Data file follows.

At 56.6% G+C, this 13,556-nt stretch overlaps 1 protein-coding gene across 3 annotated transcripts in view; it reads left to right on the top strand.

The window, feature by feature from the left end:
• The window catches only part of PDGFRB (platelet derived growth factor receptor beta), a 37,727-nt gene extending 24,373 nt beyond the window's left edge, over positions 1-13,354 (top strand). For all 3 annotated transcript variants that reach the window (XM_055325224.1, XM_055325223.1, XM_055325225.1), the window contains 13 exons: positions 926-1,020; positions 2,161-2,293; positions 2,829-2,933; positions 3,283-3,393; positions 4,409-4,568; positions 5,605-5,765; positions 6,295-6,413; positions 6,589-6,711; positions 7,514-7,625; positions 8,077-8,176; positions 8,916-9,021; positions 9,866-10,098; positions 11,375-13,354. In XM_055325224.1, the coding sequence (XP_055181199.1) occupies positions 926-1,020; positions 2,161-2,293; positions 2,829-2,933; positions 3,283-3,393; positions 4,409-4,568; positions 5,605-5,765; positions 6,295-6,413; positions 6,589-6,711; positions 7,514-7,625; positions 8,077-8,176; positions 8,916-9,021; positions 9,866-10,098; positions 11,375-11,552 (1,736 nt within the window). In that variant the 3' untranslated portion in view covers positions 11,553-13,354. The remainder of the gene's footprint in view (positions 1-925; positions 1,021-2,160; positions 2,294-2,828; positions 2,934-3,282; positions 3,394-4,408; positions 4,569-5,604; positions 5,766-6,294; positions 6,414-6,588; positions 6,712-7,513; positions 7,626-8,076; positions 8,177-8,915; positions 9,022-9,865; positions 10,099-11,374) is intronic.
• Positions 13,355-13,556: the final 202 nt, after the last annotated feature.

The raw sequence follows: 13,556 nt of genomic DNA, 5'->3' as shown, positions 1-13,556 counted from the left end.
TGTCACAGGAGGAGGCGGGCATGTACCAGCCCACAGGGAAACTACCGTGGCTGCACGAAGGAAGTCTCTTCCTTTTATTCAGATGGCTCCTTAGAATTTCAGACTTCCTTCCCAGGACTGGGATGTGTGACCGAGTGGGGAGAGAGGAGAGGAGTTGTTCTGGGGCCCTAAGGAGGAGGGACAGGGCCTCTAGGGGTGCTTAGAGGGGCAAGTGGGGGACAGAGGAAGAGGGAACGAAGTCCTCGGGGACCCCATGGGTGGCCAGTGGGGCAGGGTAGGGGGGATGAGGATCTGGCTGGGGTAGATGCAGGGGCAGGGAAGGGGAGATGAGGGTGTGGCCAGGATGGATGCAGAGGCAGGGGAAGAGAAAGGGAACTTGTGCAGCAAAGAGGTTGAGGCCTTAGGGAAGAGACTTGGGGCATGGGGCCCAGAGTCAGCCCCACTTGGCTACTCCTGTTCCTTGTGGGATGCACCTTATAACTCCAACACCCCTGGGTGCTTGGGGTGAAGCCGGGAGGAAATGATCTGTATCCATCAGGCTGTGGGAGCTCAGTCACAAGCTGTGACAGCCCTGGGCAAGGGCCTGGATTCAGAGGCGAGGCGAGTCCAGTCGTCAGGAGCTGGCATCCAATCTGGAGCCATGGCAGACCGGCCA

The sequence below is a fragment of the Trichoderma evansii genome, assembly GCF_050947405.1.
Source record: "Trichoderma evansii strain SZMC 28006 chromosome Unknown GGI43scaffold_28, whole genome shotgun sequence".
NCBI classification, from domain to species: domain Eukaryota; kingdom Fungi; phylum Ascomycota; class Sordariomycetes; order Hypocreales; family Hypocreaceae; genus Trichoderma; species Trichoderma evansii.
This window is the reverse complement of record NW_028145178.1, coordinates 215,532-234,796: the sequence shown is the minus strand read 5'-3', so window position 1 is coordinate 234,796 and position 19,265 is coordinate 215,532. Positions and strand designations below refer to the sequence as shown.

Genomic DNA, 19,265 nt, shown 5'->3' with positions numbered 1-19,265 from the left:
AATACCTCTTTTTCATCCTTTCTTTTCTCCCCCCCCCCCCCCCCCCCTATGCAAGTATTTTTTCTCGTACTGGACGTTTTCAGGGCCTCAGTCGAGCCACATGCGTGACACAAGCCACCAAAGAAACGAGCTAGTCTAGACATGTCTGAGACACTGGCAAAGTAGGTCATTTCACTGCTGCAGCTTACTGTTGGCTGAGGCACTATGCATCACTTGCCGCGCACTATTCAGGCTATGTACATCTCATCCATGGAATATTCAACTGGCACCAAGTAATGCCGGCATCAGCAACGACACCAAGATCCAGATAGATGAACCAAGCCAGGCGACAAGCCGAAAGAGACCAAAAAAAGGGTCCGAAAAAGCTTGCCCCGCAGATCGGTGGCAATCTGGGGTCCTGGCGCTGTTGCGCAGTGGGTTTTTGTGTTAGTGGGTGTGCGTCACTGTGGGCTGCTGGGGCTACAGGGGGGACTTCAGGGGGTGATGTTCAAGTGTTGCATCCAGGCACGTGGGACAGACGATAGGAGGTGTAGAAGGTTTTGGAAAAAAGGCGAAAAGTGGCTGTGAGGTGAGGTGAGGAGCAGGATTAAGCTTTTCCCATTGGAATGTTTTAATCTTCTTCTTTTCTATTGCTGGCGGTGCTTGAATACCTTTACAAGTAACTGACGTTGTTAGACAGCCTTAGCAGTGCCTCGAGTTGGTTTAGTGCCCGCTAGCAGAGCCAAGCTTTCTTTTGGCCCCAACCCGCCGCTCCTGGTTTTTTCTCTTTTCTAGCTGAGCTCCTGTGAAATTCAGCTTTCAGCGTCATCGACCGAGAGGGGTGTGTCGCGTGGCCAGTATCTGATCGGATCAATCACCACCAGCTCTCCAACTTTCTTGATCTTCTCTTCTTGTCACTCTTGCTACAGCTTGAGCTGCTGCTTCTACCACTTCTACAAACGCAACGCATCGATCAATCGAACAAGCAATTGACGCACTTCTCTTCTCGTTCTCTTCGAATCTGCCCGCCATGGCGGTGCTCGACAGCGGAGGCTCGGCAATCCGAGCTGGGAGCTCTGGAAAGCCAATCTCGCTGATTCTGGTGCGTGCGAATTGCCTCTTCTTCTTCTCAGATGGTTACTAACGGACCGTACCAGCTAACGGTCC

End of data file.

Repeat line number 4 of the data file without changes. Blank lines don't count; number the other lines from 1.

• Positions 13,355-13,556: the final 202 nt, after the last annotated feature.